Kolomna: The Russian town built by apple sweets

Women in crinolines and bonnets, carrying trays loaded with treats and dainty teacups, weave their way between white cast-iron tables beneath the boughs of old fruit trees. People chat and enjoy the sunshine as it glints off the golden onion domes of the neighbouring church, while steam from a samovar swirls gently into the air. Along with these other visitors, I came here for a little taste of history.

The setting for this garden cafe is the medieval town of Kolomna, which lies 113km south-east of Moscow in a picturesque location at the confluence of three rivers. Kolomna has been renowned for its gardens and orchards since the 15th Century. In spring, a froth of apple and cherry blossom spills over into the streets from behind pastel-painted wooden palisades – a short-lived but spectacular display. Fruit has always been grown here, and it is no accident that the name of this town has become synonymous with an apple-based delicacy: pastila.

Pastila, pronounced with the stress on the final “a”, was first mentioned in the 16th-Century Russian Domostroi (Domestic Order), a codex of household rules and instructions on various religious, social and domestic matters. Originally developed as a means of preserving the apple harvest and providing a sweet treat throughout the winter months, it has nothing to do with the French pastille (another kind of sweet); instead, its name comes from the Russian verb postelit’ (to lay out).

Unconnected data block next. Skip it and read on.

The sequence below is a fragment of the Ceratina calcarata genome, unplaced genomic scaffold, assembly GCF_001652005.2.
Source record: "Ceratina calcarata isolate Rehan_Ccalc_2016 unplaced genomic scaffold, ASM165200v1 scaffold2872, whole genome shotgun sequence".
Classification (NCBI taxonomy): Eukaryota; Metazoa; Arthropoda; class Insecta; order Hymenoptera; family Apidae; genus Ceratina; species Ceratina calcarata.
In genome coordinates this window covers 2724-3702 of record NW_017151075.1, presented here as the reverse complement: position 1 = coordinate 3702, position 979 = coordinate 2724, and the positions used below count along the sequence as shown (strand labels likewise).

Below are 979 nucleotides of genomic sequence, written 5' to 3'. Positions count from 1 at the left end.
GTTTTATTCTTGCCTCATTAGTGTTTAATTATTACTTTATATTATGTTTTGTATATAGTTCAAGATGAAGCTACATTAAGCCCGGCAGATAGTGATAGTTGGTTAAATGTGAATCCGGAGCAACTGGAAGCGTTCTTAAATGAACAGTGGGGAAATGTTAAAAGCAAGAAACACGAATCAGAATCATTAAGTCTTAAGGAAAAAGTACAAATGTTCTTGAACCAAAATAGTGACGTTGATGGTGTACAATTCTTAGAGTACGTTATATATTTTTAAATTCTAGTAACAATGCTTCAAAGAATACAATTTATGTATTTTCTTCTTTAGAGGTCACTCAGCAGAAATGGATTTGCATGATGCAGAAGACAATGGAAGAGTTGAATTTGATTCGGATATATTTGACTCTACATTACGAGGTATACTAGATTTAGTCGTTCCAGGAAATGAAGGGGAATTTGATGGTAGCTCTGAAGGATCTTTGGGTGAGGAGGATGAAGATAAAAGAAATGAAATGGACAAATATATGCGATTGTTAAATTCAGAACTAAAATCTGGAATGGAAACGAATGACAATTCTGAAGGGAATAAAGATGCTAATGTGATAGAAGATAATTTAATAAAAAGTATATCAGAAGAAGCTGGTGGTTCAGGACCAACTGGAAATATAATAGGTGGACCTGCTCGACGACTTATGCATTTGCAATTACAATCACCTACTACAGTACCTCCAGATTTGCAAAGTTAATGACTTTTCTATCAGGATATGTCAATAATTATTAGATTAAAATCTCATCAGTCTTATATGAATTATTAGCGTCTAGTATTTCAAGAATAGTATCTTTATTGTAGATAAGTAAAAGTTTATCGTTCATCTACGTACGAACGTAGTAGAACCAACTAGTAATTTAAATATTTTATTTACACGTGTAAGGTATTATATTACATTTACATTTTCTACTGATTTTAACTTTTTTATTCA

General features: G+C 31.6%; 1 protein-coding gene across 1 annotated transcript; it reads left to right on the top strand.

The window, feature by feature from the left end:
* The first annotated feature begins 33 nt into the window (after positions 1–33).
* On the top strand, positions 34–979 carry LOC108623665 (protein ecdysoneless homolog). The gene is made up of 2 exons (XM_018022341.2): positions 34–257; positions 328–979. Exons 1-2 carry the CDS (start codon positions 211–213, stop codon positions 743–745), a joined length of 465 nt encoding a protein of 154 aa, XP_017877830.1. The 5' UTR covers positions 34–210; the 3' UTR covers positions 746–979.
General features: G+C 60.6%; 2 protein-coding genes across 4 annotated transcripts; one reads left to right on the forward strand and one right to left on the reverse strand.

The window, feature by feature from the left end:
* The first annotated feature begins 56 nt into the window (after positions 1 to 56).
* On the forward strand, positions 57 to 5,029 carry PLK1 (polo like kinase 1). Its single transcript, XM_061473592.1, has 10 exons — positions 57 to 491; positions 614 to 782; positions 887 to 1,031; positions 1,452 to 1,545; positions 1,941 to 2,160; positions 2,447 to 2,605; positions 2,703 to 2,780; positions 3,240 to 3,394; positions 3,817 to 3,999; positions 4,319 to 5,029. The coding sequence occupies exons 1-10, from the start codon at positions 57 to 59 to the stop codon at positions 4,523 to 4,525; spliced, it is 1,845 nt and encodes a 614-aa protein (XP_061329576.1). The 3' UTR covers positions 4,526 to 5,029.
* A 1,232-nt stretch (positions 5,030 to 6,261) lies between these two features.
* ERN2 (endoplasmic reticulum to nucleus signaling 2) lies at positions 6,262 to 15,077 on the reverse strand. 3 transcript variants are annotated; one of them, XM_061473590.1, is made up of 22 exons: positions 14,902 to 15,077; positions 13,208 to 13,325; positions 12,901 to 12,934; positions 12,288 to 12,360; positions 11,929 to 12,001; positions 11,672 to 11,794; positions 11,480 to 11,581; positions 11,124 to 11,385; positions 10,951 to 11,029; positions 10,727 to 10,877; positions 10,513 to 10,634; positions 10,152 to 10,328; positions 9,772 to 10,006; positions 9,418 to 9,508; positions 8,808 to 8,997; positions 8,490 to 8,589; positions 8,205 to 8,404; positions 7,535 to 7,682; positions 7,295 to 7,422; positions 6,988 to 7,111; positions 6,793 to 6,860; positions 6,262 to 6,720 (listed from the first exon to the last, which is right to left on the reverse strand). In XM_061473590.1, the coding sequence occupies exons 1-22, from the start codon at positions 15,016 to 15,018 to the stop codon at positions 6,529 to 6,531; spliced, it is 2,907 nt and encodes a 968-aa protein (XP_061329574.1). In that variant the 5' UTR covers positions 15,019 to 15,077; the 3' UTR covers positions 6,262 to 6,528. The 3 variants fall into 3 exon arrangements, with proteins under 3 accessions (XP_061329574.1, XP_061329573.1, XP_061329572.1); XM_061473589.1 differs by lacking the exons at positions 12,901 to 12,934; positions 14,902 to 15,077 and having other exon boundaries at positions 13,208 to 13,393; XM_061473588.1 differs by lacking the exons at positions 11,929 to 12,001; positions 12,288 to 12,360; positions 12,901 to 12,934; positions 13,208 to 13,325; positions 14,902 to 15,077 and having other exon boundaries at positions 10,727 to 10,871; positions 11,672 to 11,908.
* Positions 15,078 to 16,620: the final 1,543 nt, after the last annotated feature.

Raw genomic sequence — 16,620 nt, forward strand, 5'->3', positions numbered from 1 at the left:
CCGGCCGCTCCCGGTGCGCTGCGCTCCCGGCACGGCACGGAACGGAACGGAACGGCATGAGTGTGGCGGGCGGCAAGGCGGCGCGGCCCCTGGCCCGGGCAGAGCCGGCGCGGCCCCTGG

Pastila is often equated with marshmallow, but this comparison does not do justice to its uniquely ethereal quality. It is made by baking apples until they are soft, then blending them into a purée before whipping them “into clouds” with egg whites and sugar. The mixture is spread out onto trays to a depth of about 2cm, then dried in a cool oven before being cut into strips or shapes. It’s an entirely natural product made exclusively from fresh ingredients; no starches, additives, colourings or preservatives are used, and it is low in calories. Pastila production requires firm, sour apple varieties – Russia’s famous Antonovka is the most suitable, being richer in pectin (a natural gelling agent) than other varieties.

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